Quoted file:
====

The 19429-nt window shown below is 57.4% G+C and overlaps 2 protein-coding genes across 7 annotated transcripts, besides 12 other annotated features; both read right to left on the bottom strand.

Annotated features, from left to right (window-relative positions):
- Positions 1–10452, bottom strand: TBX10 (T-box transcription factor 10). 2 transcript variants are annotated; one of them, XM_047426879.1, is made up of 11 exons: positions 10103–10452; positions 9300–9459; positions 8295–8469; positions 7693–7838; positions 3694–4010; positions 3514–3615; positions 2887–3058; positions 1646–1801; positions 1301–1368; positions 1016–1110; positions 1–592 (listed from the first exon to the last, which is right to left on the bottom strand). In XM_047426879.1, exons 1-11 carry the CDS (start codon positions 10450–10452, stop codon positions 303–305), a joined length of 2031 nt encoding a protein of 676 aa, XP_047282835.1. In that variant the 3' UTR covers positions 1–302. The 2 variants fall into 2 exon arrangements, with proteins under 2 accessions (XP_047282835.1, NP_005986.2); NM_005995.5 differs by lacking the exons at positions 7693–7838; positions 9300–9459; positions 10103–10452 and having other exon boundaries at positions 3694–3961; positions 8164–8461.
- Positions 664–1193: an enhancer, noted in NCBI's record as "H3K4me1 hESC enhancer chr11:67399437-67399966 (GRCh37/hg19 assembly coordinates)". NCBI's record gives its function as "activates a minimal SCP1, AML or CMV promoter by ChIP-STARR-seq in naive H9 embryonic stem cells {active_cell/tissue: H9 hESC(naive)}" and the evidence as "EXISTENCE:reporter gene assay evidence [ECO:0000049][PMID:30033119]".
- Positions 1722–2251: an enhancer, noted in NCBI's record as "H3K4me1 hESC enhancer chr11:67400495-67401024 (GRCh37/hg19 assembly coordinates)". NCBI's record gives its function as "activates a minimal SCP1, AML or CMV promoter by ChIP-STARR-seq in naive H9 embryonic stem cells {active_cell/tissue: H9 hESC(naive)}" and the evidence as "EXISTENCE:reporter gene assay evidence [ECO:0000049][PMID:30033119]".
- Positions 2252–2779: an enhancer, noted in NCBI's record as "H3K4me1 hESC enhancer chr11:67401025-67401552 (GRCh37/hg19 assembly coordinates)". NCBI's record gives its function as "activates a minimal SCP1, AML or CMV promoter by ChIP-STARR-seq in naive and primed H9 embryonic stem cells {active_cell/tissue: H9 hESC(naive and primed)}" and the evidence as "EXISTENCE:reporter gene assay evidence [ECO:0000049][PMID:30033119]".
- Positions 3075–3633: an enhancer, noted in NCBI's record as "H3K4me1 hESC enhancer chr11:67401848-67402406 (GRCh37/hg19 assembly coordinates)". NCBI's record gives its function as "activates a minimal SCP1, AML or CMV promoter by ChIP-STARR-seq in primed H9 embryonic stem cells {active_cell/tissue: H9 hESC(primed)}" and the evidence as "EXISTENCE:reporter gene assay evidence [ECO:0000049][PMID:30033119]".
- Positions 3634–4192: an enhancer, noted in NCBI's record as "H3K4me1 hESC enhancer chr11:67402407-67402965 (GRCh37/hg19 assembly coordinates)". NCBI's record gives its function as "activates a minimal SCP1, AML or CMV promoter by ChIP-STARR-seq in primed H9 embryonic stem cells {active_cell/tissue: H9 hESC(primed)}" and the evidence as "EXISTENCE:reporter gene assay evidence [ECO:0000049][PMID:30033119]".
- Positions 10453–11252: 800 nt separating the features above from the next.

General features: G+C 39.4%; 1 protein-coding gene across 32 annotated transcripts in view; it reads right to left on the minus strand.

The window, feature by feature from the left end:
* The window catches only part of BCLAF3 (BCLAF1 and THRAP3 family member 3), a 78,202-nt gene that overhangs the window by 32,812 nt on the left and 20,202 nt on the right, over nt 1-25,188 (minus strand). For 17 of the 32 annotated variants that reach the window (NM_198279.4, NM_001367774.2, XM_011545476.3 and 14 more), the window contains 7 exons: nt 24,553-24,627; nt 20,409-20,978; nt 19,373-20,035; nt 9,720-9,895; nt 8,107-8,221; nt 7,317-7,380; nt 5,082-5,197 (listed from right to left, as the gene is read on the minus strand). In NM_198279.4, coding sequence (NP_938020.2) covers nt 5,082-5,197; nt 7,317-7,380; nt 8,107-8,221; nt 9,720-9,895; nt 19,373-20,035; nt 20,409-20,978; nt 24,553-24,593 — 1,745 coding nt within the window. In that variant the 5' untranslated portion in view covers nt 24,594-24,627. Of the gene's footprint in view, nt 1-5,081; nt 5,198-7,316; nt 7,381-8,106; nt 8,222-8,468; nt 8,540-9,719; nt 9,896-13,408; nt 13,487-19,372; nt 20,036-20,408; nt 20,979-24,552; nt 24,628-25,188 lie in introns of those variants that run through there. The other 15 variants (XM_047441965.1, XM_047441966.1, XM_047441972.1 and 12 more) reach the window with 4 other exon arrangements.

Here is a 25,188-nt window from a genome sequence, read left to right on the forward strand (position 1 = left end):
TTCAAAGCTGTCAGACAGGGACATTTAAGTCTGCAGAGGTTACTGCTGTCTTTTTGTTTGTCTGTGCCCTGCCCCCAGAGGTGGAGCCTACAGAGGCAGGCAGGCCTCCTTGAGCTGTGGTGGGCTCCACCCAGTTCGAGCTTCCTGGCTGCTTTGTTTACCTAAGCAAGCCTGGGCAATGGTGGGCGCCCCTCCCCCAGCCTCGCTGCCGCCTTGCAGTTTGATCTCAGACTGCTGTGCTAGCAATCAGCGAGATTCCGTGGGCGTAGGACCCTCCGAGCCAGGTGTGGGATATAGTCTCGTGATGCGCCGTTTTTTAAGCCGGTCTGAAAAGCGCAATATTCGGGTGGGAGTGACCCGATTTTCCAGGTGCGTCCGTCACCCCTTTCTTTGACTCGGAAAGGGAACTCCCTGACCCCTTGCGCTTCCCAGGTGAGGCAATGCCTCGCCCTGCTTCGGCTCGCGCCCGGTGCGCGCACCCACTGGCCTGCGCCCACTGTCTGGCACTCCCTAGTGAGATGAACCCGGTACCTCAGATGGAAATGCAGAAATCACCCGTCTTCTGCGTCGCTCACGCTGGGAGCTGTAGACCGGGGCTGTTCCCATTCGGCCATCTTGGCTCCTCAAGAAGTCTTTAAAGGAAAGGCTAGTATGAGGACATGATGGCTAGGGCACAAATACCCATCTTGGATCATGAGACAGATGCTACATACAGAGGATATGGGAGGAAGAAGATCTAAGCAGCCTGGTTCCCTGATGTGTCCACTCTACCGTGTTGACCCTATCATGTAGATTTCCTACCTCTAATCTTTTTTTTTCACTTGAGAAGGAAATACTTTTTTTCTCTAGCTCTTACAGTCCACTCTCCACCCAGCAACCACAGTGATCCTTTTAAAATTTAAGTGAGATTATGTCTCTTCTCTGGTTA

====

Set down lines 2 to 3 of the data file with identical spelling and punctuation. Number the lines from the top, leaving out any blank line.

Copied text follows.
Annotated features, from left to right (window-relative positions):
- Positions 1–10452, bottom strand: TBX10 (T-box transcription factor 10). 2 transcript variants are annotated; one of them, XM_047426879.1, is made up of 11 exons: positions 10103–10452; positions 9300–9459; positions 8295–8469; positions 7693–7838; positions 3694–4010; positions 3514–3615; positions 2887–3058; positions 1646–1801; positions 1301–1368; positions 1016–1110; positions 1–592 (listed from the first exon to the last, which is right to left on the bottom strand). In XM_047426879.1, exons 1-11 carry the CDS (start codon positions 10450–10452, stop codon positions 303–305), a joined length of 2031 nt encoding a protein of 676 aa, XP_047282835.1. In that variant the 3' UTR covers positions 1–302. The 2 variants fall into 2 exon arrangements, with proteins under 2 accessions (XP_047282835.1, NP_005986.2); NM_005995.5 differs by lacking the exons at positions 7693–7838; positions 9300–9459; positions 10103–10452 and having other exon boundaries at positions 3694–3961; positions 8164–8461.